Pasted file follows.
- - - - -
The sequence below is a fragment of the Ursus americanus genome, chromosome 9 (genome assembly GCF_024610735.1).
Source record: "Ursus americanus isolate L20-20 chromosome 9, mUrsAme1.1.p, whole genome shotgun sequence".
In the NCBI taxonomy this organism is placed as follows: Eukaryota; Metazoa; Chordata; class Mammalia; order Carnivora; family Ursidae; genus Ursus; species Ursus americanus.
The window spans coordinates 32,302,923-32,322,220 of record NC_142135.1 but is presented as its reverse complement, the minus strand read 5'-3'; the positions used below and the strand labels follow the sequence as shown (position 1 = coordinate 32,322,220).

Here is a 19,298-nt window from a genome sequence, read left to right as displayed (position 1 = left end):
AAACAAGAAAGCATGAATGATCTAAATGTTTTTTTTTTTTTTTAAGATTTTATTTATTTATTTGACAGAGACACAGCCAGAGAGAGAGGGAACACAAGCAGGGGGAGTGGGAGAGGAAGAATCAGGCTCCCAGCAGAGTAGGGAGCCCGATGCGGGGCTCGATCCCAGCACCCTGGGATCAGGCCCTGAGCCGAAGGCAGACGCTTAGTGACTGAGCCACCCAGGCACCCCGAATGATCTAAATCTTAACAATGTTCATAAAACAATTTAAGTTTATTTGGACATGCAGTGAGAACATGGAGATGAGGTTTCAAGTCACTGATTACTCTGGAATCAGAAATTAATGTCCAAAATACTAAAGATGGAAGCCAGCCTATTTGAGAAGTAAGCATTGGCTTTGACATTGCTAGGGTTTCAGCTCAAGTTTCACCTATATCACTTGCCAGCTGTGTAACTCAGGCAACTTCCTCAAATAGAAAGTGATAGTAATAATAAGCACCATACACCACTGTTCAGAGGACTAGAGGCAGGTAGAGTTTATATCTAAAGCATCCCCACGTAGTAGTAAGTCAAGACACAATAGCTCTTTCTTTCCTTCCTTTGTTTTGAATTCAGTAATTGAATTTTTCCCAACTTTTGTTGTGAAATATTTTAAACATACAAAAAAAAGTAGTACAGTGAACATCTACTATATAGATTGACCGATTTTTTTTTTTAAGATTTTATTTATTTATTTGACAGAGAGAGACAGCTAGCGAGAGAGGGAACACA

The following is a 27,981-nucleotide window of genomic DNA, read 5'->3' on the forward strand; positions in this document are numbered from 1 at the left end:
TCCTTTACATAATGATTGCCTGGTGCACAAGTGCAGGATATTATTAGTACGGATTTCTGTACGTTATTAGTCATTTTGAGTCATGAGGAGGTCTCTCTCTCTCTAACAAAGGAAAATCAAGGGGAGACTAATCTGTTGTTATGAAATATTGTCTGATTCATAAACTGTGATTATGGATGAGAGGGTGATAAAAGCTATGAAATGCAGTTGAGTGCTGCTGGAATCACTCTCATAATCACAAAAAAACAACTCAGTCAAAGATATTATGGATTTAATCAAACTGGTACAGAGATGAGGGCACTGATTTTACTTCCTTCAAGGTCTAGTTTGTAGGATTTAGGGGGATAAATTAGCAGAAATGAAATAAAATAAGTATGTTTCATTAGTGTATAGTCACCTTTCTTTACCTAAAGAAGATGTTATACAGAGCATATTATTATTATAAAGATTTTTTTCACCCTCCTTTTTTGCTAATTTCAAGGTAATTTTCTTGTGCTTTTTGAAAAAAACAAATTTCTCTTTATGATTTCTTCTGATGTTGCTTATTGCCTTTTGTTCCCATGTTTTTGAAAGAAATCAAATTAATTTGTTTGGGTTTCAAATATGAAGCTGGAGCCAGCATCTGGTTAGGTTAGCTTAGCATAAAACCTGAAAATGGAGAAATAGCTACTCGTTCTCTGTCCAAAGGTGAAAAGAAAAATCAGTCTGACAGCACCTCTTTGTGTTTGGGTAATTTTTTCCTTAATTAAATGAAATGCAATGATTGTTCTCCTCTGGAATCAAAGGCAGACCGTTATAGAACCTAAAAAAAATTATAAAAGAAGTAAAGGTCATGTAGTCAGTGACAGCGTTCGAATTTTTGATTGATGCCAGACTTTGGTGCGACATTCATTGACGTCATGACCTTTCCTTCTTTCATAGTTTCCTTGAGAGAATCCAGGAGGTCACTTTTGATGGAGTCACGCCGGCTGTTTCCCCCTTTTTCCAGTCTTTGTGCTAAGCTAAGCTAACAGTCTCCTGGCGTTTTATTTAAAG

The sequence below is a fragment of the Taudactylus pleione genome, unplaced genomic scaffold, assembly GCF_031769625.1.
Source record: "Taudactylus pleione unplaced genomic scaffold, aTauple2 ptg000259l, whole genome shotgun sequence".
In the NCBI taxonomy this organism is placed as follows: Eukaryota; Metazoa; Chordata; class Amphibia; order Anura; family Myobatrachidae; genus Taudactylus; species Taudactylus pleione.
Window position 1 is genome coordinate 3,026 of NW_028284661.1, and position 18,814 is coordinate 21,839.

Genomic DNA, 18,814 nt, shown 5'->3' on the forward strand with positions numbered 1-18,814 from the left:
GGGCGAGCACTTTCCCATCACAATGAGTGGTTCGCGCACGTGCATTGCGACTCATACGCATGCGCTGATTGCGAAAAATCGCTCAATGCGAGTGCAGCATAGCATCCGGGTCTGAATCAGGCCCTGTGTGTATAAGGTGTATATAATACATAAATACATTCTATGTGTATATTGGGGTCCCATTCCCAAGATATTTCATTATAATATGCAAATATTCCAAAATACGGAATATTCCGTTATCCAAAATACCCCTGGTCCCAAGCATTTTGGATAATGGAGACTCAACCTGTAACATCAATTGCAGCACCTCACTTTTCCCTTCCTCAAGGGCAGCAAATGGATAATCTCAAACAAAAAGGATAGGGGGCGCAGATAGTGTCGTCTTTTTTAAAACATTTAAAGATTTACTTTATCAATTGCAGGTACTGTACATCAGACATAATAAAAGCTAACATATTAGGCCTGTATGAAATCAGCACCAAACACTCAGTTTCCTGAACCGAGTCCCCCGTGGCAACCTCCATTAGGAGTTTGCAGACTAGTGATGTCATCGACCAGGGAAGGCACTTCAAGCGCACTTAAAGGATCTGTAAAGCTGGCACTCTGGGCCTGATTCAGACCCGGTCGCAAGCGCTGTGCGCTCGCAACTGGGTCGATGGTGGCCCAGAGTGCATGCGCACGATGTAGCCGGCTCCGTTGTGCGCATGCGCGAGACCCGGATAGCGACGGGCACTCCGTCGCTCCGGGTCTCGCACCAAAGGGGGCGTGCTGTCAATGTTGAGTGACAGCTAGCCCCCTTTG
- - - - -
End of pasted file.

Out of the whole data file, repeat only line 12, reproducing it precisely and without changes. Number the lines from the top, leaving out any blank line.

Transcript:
Window position 1 is genome coordinate 3,026 of NW_028284661.1, and position 18,814 is coordinate 21,839.